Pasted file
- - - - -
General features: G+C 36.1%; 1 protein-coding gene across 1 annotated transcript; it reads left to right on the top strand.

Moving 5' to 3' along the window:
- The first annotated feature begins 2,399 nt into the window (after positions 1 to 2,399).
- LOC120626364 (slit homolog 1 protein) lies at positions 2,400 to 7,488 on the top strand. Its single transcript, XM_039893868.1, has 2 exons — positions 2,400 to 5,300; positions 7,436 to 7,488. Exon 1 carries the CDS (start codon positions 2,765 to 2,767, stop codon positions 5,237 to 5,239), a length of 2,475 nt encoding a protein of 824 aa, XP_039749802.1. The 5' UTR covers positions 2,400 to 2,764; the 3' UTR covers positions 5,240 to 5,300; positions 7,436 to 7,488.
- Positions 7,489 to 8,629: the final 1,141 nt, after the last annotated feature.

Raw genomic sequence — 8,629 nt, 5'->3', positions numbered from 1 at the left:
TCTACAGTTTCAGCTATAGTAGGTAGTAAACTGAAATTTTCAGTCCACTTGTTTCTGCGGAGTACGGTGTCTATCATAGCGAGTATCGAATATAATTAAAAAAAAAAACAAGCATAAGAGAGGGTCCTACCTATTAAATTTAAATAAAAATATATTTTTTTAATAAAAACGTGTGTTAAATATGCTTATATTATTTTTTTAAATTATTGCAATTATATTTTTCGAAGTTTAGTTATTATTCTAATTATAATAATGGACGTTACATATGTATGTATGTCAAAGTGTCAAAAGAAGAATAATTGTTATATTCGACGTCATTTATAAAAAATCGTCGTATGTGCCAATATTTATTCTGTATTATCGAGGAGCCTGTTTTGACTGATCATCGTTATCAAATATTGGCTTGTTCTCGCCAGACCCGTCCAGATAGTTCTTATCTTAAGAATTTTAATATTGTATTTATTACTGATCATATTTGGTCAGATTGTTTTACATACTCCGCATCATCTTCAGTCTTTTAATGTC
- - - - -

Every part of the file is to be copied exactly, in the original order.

General features: G+C 36.1%; 1 protein-coding gene across 1 annotated transcript; it reads left to right on the top strand.

Moving 5' to 3' along the window:
- The first annotated feature begins 2,399 nt into the window (after positions 1 to 2,399).
- LOC120626364 (slit homolog 1 protein) lies at positions 2,400 to 7,488 on the top strand. Its single transcript, XM_039893868.1, has 2 exons — positions 2,400 to 5,300; positions 7,436 to 7,488. Exon 1 carries the CDS (start codon positions 2,765 to 2,767, stop codon positions 5,237 to 5,239), a length of 2,475 nt encoding a protein of 824 aa, XP_039749802.1. The 5' UTR covers positions 2,400 to 2,764; the 3' UTR covers positions 5,240 to 5,300; positions 7,436 to 7,488.
- Positions 7,489 to 8,629: the final 1,141 nt, after the last annotated feature.

Raw genomic sequence — 8,629 nt, 5'->3', positions numbered from 1 at the left:
TCTACAGTTTCAGCTATAGTAGGTAGTAAACTGAAATTTTCAGTCCACTTGTTTCTGCGGAGTACGGTGTCTATCATAGCGAGTATCGAATATAATTAAAAAAAAAAACAAGCATAAGAGAGGGTCCTACCTATTAAATTTAAATAAAAATATATTTTTTTAATAAAAACGTGTGTTAAATATGCTTATATTATTTTTTTAAATTATTGCAATTATATTTTTCGAAGTTTAGTTATTATTCTAATTATAATAATGGACGTTACATATGTATGTATGTCAAAGTGTCAAAAGAAGAATAATTGTTATATTCGACGTCATTTATAAAAAATCGTCGTATGTGCCAATATTTATTCTGTATTATCGAGGAGCCTGTTTTGACTGATCATCGTTATCAAATATTGGCTTGTTCTCGCCAGACCCGTCCAGATAGTTCTTATCTTAAGAATTTTAATATTGTATTTATTACTGATCATATTTGGTCAGATTGTTTTACATACTCCGCATCATCTTCAGTCTTTTAATGTC